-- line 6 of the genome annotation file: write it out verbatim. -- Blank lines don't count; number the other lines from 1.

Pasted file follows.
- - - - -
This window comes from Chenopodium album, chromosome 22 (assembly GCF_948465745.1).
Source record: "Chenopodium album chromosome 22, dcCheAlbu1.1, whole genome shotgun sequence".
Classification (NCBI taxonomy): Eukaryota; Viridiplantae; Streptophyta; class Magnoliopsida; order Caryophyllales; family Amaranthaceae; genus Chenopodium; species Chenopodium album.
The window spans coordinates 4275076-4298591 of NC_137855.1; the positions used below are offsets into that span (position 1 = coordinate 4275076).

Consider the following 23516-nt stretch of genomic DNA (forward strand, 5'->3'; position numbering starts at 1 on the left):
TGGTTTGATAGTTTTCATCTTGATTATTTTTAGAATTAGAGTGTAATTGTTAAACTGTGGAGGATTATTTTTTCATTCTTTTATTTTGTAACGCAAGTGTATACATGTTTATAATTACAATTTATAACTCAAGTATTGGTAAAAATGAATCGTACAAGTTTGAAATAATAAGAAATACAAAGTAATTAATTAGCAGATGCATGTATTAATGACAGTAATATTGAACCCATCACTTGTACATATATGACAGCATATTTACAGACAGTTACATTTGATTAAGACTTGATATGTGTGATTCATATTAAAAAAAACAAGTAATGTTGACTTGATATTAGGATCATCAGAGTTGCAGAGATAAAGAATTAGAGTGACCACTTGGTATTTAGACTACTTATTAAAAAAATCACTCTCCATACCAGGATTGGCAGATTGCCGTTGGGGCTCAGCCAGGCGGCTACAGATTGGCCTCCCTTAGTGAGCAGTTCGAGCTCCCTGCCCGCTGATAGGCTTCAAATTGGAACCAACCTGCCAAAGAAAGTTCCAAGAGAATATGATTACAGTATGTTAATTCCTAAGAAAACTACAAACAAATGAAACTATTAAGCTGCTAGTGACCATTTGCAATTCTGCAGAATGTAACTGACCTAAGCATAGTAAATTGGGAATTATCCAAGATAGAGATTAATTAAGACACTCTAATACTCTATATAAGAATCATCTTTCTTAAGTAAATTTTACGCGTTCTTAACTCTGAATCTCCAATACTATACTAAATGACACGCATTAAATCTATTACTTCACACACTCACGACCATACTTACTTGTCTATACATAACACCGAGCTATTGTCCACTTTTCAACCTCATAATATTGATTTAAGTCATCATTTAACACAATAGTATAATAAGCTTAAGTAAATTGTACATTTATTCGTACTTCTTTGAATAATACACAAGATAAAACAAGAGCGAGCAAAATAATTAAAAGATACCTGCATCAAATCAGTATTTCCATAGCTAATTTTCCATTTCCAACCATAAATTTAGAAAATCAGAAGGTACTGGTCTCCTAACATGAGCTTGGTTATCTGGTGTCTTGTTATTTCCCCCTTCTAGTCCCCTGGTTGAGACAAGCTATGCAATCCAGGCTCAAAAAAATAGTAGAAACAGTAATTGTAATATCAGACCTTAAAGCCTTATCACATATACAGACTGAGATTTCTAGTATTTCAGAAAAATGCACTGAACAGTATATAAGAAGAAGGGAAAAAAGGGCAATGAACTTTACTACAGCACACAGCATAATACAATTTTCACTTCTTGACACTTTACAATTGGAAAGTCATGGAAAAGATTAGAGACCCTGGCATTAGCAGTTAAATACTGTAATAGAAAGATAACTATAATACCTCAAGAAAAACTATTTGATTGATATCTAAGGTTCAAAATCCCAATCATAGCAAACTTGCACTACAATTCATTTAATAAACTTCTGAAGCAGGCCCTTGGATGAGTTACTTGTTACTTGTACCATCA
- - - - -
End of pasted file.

TGGTTTGATAGTTTTCATCTTGATTATTTTTAGAATTAGAGTGTAATTGTTAAACTGTGGAGGATTATTTTTTCATTCTTTTATTTTGTAACGCAAGTGTATACATGTTTATAATTACAATTTATAACTCAAGTATTGGTAAAAATGAATCGTACAAGTTTGAAATAATAAGAAATACAAAGTAATTAATTAGCAGATGCATGTATTAATGACAGTAATATTGAACCCATCACTTGTACATATATGACAGCATATTTACAGACAGTTACATTTGATTAAGACTTGATATGTGTGATTCATATTAAAAAAAACAAGTAATGTTGACTTGATATTAGGATCATCAGAGTTGCAGAGATAAAGAATTAGAGTGACCACTTGGTATTTAGACTACTTATTAAAAAAATCACTCTCCATACCAGGATTGGCAGATTGCCGTTGGGGCTCAGCCAGGCGGCTACAGATTGGCCTCCCTTAGTGAGCAGTTCGAGCTCCCTGCCCGCTGATAGGCTTCAAATTGGAACCAACCTGCCAAAGAAAGTTCCAAGAGAATATGATTACAGTATGTTAATTCCTAAGAAAACTACAAACAAATGAAACTATTAAGCTGCTAGTGACCATTTGCAATTCTGCAGAATGTAACTGACCTAAGCATAGTAAATTGGGAATTATCCAAGATAGAGATTAATTAAGACACTCTAATACTCTATATAAGAATCATCTTTCTTAAGTAAATTTTACGCGTTCTTAACTCTGAATCTCCAATACTATACTAAATGACACGCATTAAATCTATTACTTCACACACTCACGACCATACTTACTTGTCTATACATAACACCGAGCTATTGTCCACTTTTCAACCTCATAATATTGATTTAAGTCATCATTTAACACAATAGTATAATAAGCTTAAGTAAATTGTACATTTATTCGTACTTCTTTGAATAATACACAAGATAAAACAAGAGCGAGCAAAATAATTAAAAGATACCTGCATCAAATCAGTATTTCCATAGCTAATTTTCCATTTCCAACCATAAATTTAGAAAATCAGAAGGTACTGGTCTCCTAACATGAGCTTGGTTATCTGGTGTCTTGTTATTTCCCCCTTCTAGTCCCCTGGTTGAGACAAGCTATGCAATCCAGGCTCAAAAAAATAGTAGAAACAGTAATTGTAATATCAGACCTTAAAGCCTTATCACATATACAGACTGAGATTTCTAGTATTTCAGAAAAATGCACTGAACAGTATATAAGAAGAAGGGAAAAAAGGGCAATGAACTTTACTACAGCACACAGCATAATACAATTTTCACTTCTTGACACTTTACAATTGGAAAGTCATGGAAAAGATTAGAGACCCTGGCATTAGCAGTTAAATACTGTAATAGAAAGATAACTATAATACCTCAAGAAAAACTATTTGATTGATATCTAAGGTTCAAAATCCCAATCATAGCAAACTTGCACTACAATTCATTTAATAAACTTCTGAAGCAGGCCCTTGGATGAGTTACTTGTTACTTGTACCATCA